Carbon release through deforestation is a very real threat — just not in Oregon. Deforestation is defined as the conversion of forestland to a non-forest use (e.g. agriculture or development). There is virtually no deforestation taking place in the state and what little is occurring is due to conversion of forestland into housing. In fact, the Oregon Department of Forestry estimates that 92 percent of the land that was forested in 1850 remains forested today.
A good portion of forest loss outside of the U.S. is due to logging to meet the world’s ever-growing appetite for agricultural and wood products. If one is truly concerned about climate change, it is important to remember we live in a global economy and every tree we do not cut here, in a place with strict environmental protections and replanting laws, is a tree that will be cut somewhere else in the world, likely from a forest that will be lost — along with its carbon storage capacity — for many lifetimes.
There is something deeply cynical about proposals that suggest Oregon could meet the majority of its goals for net carbon output by halting harvests in our forests. It should be the responsibility of all Oregonians, indeed all residents of more developed countries, to make the necessary changes in our lifestyle to reduce our carbon emissions. To demand that the residents of rural counties sacrifice their way of life and renewable natural resources economy — our rare comparative advantage — so that urban residents can continue their consumption without further inconvenience strikes me as unfair. Further, to suggest that the handful of jobs created through forest restoration projects would come anywhere close to replacing the thousands of high-skill, living-wage forest and sawmill jobs that would be lost in a coastal carbon storage scheme reveals a lack of understanding about the modern forest economy in our county.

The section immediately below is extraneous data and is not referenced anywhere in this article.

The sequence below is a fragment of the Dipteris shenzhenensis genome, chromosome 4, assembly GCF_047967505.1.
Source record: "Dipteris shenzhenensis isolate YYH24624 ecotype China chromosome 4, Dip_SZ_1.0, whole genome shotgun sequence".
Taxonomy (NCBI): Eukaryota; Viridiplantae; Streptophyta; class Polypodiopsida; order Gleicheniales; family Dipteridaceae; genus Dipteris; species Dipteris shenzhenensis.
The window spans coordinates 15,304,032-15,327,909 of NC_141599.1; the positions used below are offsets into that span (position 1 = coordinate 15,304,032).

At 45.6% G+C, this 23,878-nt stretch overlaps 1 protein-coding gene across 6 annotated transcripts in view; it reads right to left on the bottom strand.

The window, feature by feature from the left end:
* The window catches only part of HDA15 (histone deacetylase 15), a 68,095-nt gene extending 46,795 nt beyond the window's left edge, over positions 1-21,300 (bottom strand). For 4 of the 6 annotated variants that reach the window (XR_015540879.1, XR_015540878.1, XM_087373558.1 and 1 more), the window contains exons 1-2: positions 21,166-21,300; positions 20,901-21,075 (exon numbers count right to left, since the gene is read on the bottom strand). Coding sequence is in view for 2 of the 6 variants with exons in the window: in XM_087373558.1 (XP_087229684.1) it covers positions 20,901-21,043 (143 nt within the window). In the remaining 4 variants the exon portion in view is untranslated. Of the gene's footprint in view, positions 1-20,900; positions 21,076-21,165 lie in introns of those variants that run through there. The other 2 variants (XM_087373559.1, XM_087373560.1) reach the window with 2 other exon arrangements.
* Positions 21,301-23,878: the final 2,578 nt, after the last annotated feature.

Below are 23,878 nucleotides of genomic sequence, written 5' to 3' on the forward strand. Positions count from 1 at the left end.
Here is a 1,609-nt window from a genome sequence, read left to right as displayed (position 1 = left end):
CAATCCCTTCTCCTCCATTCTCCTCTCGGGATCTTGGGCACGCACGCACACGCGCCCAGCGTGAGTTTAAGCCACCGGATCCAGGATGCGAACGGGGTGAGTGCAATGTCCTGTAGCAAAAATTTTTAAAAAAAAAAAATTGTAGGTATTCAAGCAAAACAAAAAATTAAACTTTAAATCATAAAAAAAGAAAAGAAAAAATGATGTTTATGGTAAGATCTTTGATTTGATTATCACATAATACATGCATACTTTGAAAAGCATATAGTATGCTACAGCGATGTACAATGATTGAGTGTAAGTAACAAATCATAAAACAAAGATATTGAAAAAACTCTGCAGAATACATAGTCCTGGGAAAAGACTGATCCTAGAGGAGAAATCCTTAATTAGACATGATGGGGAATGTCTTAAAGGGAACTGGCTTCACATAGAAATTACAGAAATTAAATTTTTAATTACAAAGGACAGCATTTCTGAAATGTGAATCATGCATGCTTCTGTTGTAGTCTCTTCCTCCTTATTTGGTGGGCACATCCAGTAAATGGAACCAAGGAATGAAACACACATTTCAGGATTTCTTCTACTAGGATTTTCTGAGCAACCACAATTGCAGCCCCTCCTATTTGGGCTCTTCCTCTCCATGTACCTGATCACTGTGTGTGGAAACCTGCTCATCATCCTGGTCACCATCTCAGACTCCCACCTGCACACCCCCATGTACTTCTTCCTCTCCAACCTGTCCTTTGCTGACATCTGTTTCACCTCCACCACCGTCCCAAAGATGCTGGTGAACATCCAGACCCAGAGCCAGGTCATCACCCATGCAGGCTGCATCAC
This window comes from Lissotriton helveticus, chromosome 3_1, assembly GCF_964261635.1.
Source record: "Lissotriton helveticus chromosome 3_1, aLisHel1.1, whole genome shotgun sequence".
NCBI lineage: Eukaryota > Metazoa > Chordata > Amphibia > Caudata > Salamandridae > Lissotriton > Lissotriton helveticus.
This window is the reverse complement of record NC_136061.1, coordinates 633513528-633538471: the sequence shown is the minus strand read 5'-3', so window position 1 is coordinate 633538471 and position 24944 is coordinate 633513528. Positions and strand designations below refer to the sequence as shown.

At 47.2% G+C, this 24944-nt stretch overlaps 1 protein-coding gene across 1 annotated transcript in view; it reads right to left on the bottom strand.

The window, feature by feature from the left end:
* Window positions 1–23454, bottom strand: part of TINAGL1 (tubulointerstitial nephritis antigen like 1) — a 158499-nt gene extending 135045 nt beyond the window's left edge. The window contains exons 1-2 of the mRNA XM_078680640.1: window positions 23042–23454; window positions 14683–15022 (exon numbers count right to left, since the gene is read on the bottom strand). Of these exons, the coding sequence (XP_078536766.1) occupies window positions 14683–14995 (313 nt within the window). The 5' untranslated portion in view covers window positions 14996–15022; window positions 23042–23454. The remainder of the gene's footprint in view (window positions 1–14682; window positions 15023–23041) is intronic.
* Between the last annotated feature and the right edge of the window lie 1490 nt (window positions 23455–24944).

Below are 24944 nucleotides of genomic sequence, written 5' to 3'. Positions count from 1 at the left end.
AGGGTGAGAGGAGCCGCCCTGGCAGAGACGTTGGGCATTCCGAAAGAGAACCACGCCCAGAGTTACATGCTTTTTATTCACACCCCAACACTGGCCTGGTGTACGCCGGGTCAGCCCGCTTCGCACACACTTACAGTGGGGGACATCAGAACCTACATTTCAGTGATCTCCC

These forests are our livelihoods, our schools, our public services, and our privilege and responsibility to sustain for a variety of uses and benefits. Reducing the amount of timber we sustainably harvest in Oregon will do more to harm efforts to reach a global reduction in CO2 levels than help them. But even if we choose to ignore this and focus on Oregon’s carbon reduction goals as though we were in a bubble, why would we ask rural Oregonians to give up more working-class jobs and more school funding dollars when our working forests are already part of the solution to climate change?
I invite you to learn more about working forests and talk to those who make their living in the renewable wood products sector. There are a lot of us here on the North Coast. Rural or urban, we’re all in this together. Let’s work together so our forests can continue to sustainably provide for a multitude of benefits.
Jed Arnold is community outreach and stewardship coordinator for Hampton Family Forests on the North Coast.